Soak up the health restoring minerals of the earth warmed waters as you make your journey throughout the open-air bathing sanctuary of the Deep Blue Hot Springs in Warrnambool. Let your mind wander as you explore the fifteen thoughtfully curated geothermal pools, delve into the sensory caves with cleansing waterfalls, bask over basalt stones and relax in the shallows of the reflection pool. Then unwind and enjoy the health benefits in the modern Salt Room before enjoying a healthy snack or drink at the Nourish Dome. You won’t want to leave, luckily you don’t have too, you can stay at the Deep Blue Resort too.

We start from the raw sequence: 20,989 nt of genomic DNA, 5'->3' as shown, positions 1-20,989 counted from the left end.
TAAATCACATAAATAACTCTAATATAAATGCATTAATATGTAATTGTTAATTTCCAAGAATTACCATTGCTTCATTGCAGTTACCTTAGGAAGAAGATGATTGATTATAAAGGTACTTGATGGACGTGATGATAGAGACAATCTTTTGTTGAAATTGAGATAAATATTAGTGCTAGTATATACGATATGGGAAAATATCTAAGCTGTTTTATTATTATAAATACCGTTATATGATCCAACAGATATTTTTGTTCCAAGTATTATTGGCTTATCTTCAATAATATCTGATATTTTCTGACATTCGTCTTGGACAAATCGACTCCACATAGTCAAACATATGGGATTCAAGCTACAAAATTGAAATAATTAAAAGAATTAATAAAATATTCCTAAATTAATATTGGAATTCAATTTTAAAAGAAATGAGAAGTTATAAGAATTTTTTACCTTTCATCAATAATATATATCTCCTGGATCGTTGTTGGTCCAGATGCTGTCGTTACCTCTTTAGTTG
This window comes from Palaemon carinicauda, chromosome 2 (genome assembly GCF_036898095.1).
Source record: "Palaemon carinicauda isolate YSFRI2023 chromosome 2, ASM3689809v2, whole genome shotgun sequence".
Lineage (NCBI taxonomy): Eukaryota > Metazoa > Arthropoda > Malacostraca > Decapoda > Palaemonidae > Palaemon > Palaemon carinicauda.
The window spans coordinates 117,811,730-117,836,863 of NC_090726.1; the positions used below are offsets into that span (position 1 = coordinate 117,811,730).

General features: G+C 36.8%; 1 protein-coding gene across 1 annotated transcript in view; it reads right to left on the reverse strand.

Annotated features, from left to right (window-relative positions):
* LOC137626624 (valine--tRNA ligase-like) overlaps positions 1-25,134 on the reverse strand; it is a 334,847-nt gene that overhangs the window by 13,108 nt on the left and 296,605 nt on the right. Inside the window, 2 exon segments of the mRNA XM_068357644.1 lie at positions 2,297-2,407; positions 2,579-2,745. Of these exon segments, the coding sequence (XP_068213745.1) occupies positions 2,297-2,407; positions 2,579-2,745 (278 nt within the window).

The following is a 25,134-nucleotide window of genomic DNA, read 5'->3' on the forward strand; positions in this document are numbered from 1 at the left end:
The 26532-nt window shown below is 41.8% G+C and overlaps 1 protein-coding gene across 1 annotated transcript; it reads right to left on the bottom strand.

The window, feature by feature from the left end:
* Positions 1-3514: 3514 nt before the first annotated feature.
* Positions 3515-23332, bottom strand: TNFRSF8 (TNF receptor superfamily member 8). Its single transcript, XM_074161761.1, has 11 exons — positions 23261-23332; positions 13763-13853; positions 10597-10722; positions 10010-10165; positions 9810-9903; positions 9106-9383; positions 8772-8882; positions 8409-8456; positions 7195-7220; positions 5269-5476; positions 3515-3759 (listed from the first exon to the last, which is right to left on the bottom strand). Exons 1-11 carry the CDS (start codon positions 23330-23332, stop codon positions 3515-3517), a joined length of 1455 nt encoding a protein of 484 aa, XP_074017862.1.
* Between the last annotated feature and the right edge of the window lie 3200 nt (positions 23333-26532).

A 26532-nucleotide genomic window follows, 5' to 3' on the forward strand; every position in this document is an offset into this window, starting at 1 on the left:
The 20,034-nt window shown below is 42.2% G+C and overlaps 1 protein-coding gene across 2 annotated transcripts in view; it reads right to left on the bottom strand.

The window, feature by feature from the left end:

Ticking off a bucket list item is always a Great Call on the Great Ocean Road.
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Great Ocean Road Regional Tourism acknowledges the Traditional Custodians of the Great Ocean Road region the Wadawurrung, Eastern Maar & Gunditjmara. We pay our respects to their Elders, past, present and emerging. We recognise and respect their unique cultural heritage and the connection to their traditional lands. We commit to building genuine and lasting partnerships that recognise, embrace and support the spirit of reconciliation, working towards self-determination, equity of outcomes and an equal voice for Australia’s first people.